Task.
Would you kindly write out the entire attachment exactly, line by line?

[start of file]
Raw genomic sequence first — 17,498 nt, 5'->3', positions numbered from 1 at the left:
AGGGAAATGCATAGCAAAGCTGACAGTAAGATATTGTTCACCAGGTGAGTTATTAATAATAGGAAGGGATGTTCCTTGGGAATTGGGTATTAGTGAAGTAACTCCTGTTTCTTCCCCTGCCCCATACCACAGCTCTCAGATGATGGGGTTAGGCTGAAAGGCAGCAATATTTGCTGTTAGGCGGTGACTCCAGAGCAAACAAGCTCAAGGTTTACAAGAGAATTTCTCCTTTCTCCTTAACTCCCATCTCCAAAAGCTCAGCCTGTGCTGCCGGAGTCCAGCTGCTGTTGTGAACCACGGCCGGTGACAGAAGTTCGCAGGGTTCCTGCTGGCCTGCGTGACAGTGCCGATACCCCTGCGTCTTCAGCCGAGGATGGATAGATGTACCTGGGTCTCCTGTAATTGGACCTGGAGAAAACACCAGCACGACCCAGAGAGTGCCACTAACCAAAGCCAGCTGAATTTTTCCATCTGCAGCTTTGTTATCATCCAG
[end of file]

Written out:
Raw genomic sequence first — 17,498 nt, 5'->3', positions numbered from 1 at the left:
AGGGAAATGCATAGCAAAGCTGACAGTAAGATATTGTTCACCAGGTGAGTTATTAATAATAGGAAGGGATGTTCCTTGGGAATTGGGTATTAGTGAAGTAACTCCTGTTTCTTCCCCTGCCCCATACCACAGCTCTCAGATGATGGGGTTAGGCTGAAAGGCAGCAATATTTGCTGTTAGGCGGTGACTCCAGAGCAAACAAGCTCAAGGTTTACAAGAGAATTTCTCCTTTCTCCTTAACTCCCATCTCCAAAAGCTCAGCCTGTGCTGCCGGAGTCCAGCTGCTGTTGTGAACCACGGCCGGTGACAGAAGTTCGCAGGGTTCCTGCTGGCCTGCGTGACAGTGCCGATACCCCTGCGTCTTCAGCCGAGGATGGATAGATGTACCTGGGTCTCCTGTAATTGGACCTGGAGAAAACACCAGCACGACCCAGAGAGTGCCACTAACCAAAGCCAGCTGAATTTTTCCATCTGCAGCTTTGTTATCATCCAG